It made me think of Heaven, where all believers in Jesus will meet one day, from all parts of the world, all tribes and cultures. We won't have one bit of trouble understanding each other as we communicate thru love with one another and with Jesus and our Father, who designed language to begin with.

We have about 50 new graduates of SEVO's Basic First Aid class (BFA) now in Busoga, and there are 2 more new groups in that region east of Kampala. One more BFA class was taught in Mbale, on the Kenyan border, and the week of February 28, Hannington is going to Soroti, in northeastern Uganda, to start yet another group. This class will be primarily IDPs (Internally Displaced People), refugees from the rebel war that has ravaged northern Uganda for nearly 20 years now. SEVO is in the process of becoming a nationally recognized organization.

Our two primary schools are up and functioning now. Pastor Ronald's started a week earlier than Pastor David's did, simply because he is renting a building. David is building, literally from the ground up. David's school is temporarily meeting in his church, as the classrooms are still being constructed. It will take awhile to get everything in complete order, such as moving the kids over to the new building, having uniforms made for both schools, and such, but so far things are going well…

… Even with a few hiccups. Last week a member of the Luweero Town Council, the Town Engineer, came with another man to David's building site and shut down the work. David's property adjoins the Presidential Luweero ranch, and these men were saying that the school was too close to it for security reasons. We quickly recognized this for what it was, a bribery attempt. People will try to box you into a corner on something, then demand money to let you out of the corner. So these men waited til our first building is ¾ finished to spring it upon us that the school was too close to a Presidential residence.

However… We know the President himself has complained that this property has not previously been developed! He has said that his presence should not hinder development! Also, David was very careful to jump through all the hoops required by law before even beginning to clear the land. The last thing he did was get clearance for the location of the school buildings documented by the Town Clerk … who just happens to have more rank than the Town Engineer or his friend. So he simply made a copy of this document from the Town Clerk to keep on the site with the workers, and they can go back to work.

David's refusal to start building until he had that document reminded me of when I went to sell my old pickup a few months ago. I had felt strongly that I needed to get the updates done on the title before I sold it. Had I not done so, I could not have recovered my truck from the thief who later stole it when I was selling it.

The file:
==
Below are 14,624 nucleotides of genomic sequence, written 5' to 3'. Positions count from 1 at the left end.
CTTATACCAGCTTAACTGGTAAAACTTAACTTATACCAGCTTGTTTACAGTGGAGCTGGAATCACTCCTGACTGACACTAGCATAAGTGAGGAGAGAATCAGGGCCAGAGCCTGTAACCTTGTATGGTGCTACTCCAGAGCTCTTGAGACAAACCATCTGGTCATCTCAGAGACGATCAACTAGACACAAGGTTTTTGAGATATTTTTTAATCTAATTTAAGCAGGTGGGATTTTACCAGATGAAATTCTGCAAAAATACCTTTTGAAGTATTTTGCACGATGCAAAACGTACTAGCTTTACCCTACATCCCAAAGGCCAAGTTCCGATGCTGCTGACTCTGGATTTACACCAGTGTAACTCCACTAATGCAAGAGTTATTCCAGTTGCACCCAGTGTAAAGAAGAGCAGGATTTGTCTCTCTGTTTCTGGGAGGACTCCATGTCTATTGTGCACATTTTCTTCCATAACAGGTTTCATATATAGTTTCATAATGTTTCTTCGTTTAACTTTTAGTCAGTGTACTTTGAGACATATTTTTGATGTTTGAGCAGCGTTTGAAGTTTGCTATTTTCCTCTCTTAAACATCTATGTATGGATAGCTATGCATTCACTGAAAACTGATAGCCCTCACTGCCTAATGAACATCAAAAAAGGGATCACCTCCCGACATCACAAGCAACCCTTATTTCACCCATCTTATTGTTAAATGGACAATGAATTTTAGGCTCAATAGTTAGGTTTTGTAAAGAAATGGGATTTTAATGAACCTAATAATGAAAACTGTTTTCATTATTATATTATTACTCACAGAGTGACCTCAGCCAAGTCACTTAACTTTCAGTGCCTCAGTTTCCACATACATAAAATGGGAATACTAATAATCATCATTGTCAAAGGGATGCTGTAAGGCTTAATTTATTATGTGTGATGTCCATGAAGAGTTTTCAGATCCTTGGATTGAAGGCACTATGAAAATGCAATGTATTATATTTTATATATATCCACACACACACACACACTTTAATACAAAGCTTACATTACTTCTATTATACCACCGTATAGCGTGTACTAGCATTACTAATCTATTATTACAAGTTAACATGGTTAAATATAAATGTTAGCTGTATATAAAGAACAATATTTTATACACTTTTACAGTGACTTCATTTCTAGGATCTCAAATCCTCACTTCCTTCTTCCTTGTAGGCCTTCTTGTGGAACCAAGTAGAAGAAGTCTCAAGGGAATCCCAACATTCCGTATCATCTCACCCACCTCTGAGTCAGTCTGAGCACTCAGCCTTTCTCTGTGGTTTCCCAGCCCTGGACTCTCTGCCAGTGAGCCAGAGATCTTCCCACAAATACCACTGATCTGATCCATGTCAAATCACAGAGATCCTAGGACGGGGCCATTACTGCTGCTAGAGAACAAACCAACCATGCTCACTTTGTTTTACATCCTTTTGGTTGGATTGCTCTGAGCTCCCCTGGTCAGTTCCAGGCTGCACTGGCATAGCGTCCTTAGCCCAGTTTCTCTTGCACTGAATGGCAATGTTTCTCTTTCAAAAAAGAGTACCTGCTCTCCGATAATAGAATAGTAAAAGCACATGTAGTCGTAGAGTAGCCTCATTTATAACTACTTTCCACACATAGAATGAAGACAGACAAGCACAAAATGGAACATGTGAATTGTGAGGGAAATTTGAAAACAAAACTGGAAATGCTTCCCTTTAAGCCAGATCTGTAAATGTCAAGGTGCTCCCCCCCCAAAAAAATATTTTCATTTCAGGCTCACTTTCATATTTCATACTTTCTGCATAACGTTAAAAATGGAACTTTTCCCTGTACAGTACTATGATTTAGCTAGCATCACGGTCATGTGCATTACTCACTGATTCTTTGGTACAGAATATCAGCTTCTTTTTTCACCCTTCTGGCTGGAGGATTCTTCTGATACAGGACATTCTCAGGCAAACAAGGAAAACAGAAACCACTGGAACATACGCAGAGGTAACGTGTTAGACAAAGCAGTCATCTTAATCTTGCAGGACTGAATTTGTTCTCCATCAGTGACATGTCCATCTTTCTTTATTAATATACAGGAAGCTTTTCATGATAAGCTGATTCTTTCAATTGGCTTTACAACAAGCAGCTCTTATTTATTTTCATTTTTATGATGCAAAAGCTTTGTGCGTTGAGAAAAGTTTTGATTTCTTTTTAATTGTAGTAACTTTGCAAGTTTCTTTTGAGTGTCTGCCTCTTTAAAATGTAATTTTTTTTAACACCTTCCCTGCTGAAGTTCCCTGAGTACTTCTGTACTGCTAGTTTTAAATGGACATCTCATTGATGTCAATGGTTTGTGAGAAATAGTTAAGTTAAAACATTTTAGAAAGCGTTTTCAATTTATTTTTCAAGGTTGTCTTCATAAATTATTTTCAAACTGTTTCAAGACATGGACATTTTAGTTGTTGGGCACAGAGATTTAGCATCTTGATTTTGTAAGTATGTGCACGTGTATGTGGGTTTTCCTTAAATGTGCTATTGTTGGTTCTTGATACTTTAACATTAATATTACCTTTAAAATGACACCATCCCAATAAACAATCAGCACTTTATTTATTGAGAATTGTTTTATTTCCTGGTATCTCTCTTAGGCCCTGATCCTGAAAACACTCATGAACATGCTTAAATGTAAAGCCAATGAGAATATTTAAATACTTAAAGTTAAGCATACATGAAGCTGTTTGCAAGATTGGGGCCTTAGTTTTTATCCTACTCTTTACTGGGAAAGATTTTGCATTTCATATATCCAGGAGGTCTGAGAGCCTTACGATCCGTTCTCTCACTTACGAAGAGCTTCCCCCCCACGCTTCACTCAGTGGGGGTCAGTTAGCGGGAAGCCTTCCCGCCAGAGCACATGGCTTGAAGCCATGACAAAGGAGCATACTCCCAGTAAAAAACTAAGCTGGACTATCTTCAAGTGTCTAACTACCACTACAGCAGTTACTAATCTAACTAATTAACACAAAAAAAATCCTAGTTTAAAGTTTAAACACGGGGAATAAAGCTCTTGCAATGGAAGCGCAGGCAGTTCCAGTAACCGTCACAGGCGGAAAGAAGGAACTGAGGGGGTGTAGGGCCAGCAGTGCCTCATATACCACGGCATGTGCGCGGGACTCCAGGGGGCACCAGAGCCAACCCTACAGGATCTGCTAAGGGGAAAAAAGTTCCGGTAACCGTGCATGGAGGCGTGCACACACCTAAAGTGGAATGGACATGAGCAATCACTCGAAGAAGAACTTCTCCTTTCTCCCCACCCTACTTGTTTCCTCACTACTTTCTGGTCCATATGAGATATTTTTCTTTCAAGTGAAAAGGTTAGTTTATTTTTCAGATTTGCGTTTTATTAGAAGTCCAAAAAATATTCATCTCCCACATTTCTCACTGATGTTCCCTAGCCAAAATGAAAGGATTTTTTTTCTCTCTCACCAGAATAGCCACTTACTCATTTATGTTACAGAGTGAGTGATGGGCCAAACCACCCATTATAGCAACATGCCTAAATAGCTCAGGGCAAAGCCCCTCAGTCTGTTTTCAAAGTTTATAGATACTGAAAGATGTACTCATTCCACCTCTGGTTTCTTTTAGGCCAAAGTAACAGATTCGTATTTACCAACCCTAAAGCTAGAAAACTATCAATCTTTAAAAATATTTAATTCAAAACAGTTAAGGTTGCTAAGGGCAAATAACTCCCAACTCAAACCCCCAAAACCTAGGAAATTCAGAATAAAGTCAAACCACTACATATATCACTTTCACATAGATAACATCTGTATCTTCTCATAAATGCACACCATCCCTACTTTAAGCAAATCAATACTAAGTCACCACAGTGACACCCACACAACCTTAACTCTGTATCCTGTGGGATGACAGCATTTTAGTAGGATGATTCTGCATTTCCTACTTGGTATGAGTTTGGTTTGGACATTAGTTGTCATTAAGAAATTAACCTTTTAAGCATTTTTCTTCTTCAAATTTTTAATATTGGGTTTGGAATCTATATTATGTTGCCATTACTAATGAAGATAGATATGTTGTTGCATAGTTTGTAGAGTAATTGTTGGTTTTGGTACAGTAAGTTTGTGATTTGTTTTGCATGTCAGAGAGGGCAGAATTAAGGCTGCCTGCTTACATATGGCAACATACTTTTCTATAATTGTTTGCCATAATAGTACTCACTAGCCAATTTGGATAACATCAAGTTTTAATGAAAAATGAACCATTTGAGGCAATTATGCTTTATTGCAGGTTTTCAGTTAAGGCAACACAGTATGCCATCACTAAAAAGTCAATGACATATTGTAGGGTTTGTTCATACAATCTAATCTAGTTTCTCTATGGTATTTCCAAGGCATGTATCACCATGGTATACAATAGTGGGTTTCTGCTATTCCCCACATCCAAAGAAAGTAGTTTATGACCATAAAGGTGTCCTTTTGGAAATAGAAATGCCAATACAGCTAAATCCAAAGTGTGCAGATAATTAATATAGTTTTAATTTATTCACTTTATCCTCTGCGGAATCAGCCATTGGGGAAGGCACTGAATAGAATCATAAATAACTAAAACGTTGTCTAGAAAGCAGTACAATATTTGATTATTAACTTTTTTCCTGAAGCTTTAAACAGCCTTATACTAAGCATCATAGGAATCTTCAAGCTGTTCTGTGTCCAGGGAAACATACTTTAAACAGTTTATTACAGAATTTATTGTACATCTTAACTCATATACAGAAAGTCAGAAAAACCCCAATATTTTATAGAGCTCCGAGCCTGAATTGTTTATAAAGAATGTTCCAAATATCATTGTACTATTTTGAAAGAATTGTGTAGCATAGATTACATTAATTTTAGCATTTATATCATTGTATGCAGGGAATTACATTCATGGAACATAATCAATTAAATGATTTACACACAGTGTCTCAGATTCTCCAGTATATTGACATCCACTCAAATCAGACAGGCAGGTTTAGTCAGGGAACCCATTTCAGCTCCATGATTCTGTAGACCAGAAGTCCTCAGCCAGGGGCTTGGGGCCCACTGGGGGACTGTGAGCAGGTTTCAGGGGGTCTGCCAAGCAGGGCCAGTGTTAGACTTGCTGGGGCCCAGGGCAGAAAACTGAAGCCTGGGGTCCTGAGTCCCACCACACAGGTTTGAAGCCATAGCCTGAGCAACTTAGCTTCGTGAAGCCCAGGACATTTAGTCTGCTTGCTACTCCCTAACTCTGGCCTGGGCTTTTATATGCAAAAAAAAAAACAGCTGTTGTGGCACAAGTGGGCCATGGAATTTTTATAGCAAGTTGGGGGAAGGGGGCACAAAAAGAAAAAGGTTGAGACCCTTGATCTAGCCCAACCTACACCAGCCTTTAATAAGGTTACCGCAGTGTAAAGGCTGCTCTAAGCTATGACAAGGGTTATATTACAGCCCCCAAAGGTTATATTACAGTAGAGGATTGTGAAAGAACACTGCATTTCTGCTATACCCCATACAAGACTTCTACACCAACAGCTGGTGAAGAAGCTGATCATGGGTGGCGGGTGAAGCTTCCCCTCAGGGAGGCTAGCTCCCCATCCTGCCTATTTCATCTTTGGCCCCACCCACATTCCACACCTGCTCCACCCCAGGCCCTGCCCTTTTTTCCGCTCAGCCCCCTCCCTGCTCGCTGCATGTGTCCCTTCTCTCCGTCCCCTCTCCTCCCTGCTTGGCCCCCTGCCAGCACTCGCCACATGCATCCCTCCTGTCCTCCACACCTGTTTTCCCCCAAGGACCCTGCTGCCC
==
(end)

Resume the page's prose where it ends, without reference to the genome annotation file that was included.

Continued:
God communicates to us through His own language, which like some of our languages on earth, can take various forms. We may have only partial understanding, or we might not be sure we're hearing properly, but He continues to speak to us. And with time, we learn to hear His language better, to understand it more fully. When we get to Heaven, there will be nothing to blur it to our spirits at all. But for now, many times we are confirmed in our hearing of God's language when we see the results of our obedience… or disobedience.

Please continue to pray for us. We especially need prayer now for additional funding for our schools, for the completion of our buildings and for ongoing expenses, and for SEVO.

Margaret Nelson

January 22, 2005

Kids' Club Schools

Today my heart was filled with joy as I saw physical evidence of God's hand bringing ministry dreams to pass. In just about 3 years, the New Life Kids' Club orphan project has grown from a handful of kids getting help with a few shillings out of the personal pocket of Pastor David Kasule, to a highly respected community ministry helping some 300 orphans go to school, in 2 different branches.

The dream has evolved over this past year into a more practical and less limited plan, to build a school and pay teachers, rather than paying school fees for kids going to all kinds of sometimes substandard schools. By bringing in other, paying students, and with the government's help from Uganda's Universal Primary Education program, such a school could serve many more children in the community, and provide quality Christian education, for many more children than just paying orphans' fees could ever do. But as with many golden opportunities in Uganda, there is a lack of capital that hinders the starting process. So we have been praying that God would make a way to start 2 primary schools, for our 2 NLKC branches, by February 2005. The school year in Uganda starts in February and ends in late November.

Early in 2004, God had provided for pastor David to buy 3 acres of prime land near Luweero. Without knowing David's plans for this acreage, the town clerk had been heard to say, "There should be a school on this land." Meantime, Pastor Ronald Lubowa, who has the other branch of the Kids' Club, the Mamuli Kids' Club, had located an abandoned school in Kasana, part of Luweero town, which he could rent. So again, we were praying for a way to start this school by February.